In this scenario, in my opinion (based on the "Bugfixes may be continuously merged back into develop" part from the diagram), you should merge the hotfix to the release branch, because it will eventually be merged back into develop, and it already should contain only bugfixes (the hotfix is nothing but a fix performed on production).

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  • I've tried many approaches, this is the one I follow nowadays, i.e. one PR at a time.
    – sp00m
    Feb 12, 2021 at 19:25
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You could solve this by.

Branching out of master for HotFixes. Once the hotFix is implemented, merge the branch to master.

Now cherry pick the merge commit from you develop branch.

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I feel I should prefix my answer by saying that I'm not a fan of Git Flow - I think it overcomplicates things, and trunk based development is preferable.

That said, I think I can answer your specific question. Git Flow is described in A successful Git branching model by Vincent Driessen.

Drissen provides instructions for Finishing a Hotfix branch, which includes the following command line instructions:

$ git checkout master
Switched to branch 'master'
$ git merge --no-ff hotfix-1.2.1

Next, include the bugfix in develop, too:

$ git checkout develop
Switched to branch 'develop'
$ git merge --no-ff hotfix-1.2.1

Your question is where to resolve conflicts. Git will prompt you to reserve conflicts during each merge. Any conflict resolutions created during the merge to master will only be on the master branch. Separate conflict resolutions are created during the merge to develop, and those will only be on the develop branch.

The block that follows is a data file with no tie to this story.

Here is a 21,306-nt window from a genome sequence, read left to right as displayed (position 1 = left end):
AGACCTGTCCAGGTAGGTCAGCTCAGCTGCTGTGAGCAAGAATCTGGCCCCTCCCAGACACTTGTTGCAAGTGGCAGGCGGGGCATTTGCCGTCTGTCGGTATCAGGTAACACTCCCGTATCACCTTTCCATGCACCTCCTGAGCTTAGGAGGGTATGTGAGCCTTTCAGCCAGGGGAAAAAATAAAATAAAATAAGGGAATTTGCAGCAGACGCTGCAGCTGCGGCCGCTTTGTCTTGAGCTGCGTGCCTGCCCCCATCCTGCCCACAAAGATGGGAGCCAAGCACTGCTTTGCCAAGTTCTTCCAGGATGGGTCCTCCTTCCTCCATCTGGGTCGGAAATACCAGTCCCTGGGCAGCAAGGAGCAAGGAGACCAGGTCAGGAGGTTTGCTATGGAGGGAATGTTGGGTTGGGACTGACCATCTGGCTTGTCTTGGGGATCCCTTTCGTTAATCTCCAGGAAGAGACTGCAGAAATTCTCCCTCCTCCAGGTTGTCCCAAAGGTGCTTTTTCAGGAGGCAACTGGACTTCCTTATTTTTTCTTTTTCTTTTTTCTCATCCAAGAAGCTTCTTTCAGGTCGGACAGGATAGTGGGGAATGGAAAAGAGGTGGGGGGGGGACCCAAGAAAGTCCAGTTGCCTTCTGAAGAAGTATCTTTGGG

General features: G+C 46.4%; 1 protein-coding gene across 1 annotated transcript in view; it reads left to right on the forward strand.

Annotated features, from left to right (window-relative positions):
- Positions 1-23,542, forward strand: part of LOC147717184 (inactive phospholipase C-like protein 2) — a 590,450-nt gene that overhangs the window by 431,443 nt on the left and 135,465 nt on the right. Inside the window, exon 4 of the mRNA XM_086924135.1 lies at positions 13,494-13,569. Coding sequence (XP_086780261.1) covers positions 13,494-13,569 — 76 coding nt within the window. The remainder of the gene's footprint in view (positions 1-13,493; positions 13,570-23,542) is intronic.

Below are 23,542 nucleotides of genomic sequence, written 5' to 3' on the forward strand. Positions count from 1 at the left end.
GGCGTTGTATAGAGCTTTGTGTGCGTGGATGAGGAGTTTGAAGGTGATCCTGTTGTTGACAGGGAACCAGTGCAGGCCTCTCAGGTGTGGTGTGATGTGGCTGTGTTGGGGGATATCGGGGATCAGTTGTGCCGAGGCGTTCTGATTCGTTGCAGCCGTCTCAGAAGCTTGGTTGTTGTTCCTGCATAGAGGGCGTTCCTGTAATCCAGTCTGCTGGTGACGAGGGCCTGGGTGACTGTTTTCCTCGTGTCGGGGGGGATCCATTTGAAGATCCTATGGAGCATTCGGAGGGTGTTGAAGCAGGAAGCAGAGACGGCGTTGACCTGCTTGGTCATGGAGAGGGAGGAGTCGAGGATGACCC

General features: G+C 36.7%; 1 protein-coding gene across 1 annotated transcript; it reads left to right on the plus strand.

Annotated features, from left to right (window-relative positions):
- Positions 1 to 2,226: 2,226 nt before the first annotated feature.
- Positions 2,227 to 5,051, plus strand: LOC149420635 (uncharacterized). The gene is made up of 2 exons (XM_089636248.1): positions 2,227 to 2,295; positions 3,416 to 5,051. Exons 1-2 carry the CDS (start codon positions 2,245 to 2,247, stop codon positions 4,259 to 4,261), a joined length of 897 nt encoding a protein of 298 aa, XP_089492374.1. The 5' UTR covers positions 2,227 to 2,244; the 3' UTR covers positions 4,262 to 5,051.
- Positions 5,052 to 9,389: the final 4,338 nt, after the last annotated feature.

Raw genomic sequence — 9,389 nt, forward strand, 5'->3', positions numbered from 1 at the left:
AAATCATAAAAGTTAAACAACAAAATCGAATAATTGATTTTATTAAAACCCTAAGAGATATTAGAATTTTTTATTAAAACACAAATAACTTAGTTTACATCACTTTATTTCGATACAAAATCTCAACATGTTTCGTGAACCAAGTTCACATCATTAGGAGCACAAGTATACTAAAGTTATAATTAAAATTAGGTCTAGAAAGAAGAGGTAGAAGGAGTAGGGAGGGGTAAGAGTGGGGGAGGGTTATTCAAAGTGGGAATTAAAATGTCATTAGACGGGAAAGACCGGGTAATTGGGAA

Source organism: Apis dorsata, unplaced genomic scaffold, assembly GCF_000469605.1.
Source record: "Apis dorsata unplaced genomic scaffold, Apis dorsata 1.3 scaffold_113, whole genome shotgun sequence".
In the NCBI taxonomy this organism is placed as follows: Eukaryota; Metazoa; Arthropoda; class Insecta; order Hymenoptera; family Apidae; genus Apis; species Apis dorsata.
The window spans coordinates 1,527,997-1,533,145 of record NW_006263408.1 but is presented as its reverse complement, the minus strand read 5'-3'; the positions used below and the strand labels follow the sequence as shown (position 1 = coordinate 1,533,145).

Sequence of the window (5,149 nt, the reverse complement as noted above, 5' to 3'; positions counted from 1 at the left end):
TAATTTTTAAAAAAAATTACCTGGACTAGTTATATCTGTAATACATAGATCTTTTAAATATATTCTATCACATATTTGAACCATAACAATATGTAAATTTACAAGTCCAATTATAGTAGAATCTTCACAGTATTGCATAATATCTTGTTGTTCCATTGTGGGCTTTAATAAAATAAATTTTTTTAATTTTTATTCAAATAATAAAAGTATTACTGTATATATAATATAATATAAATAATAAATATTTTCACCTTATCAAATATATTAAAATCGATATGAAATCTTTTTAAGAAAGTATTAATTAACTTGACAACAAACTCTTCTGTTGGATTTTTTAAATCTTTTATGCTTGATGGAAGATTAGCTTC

In any case the situation where a hotfix branch conflicts with both master and develop seems unlikely to arise. A hotfix is normally a small change, developed in a short period of time. The master branch changes relatively infrequently - only when a release or hotfix is finished. Conflicts only arise when the same part of the code, is changed in both of two branches in the time between the diverging and being merged back together.

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Personally, I've had the best luck with avoiding "multi-destination branches".

Release branches are created off of develop. After the release, the release branch is merged into master and then master is merged into develop. During the release cycle with work being done toward the release, develop progresses normally. Hopefully there aren't too many changes to the release branch between creating it and the actual release into master - if there are, this is something I'd want to look into correcting.

Hotfix branches are created off of master. Depending on your distribution model, you may not even need to use a separate branch. If you're only supporting the most recent release, you can use the release branch for hotfixes until the next release comes out. You merge your changes into master and then merge master into develop after the hotfix is deployed. If you have a release ongoing, then you would need to merge from master into both develop and the release branch.

In both cases, you would merge develop into any feature branches that you have at the developer's discretion. It may be useful to communicate when master is merged into develop for this reason.

In any event, if you have conflicts, you would create a second branch to resolve the conflicts in and merge that branch into develop (or the release branch).

This isn't exactly Gitflow, but it seems to be far more robust, yet not a significant deviation from the standard practices.